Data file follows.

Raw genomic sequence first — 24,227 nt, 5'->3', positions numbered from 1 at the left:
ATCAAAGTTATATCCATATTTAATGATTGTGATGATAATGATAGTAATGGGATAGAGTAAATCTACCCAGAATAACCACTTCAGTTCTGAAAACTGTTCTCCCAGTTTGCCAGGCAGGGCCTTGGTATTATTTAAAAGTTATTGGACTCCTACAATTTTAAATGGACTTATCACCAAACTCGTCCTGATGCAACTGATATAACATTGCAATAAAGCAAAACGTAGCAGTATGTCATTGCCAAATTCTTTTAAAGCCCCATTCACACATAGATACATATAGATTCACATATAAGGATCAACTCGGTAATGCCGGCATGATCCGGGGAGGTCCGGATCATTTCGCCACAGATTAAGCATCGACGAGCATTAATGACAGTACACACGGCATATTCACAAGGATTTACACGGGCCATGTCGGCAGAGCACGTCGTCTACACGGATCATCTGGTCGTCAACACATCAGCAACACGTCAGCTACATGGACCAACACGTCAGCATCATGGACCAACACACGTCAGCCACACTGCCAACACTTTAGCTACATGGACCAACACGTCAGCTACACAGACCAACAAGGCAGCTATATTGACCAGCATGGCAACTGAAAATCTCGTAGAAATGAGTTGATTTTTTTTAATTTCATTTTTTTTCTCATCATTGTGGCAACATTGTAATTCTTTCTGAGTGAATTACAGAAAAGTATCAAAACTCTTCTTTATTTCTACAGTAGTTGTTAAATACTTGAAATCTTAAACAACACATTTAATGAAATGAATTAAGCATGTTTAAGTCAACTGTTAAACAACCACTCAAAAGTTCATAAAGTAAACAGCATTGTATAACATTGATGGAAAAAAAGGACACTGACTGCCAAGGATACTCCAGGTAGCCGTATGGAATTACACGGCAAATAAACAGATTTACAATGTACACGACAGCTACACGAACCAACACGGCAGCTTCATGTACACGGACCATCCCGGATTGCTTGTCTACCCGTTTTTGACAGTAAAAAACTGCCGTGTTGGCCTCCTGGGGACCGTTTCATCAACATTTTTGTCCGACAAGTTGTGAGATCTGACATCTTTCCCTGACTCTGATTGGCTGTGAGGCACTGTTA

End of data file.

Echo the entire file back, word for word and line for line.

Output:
Raw genomic sequence first — 24,227 nt, 5'->3', positions numbered from 1 at the left:
ATCAAAGTTATATCCATATTTAATGATTGTGATGATAATGATAGTAATGGGATAGAGTAAATCTACCCAGAATAACCACTTCAGTTCTGAAAACTGTTCTCCCAGTTTGCCAGGCAGGGCCTTGGTATTATTTAAAAGTTATTGGACTCCTACAATTTTAAATGGACTTATCACCAAACTCGTCCTGATGCAACTGATATAACATTGCAATAAAGCAAAACGTAGCAGTATGTCATTGCCAAATTCTTTTAAAGCCCCATTCACACATAGATACATATAGATTCACATATAAGGATCAACTCGGTAATGCCGGCATGATCCGGGGAGGTCCGGATCATTTCGCCACAGATTAAGCATCGACGAGCATTAATGACAGTACACACGGCATATTCACAAGGATTTACACGGGCCATGTCGGCAGAGCACGTCGTCTACACGGATCATCTGGTCGTCAACACATCAGCAACACGTCAGCTACATGGACCAACACGTCAGCATCATGGACCAACACACGTCAGCCACACTGCCAACACTTTAGCTACATGGACCAACACGTCAGCTACACAGACCAACAAGGCAGCTATATTGACCAGCATGGCAACTGAAAATCTCGTAGAAATGAGTTGATTTTTTTTAATTTCATTTTTTTTCTCATCATTGTGGCAACATTGTAATTCTTTCTGAGTGAATTACAGAAAAGTATCAAAACTCTTCTTTATTTCTACAGTAGTTGTTAAATACTTGAAATCTTAAACAACACATTTAATGAAATGAATTAAGCATGTTTAAGTCAACTGTTAAACAACCACTCAAAAGTTCATAAAGTAAACAGCATTGTATAACATTGATGGAAAAAAAGGACACTGACTGCCAAGGATACTCCAGGTAGCCGTATGGAATTACACGGCAAATAAACAGATTTACAATGTACACGACAGCTACACGAACCAACACGGCAGCTTCATGTACACGGACCATCCCGGATTGCTTGTCTACCCGTTTTTGACAGTAAAAAACTGCCGTGTTGGCCTCCTGGGGACCGTTTCATCAACATTTTTGTCCGACAAGTTGTGAGATCTGACATCTTTCCCTGACTCTGATTGGCTGTGAGGCACTGTTA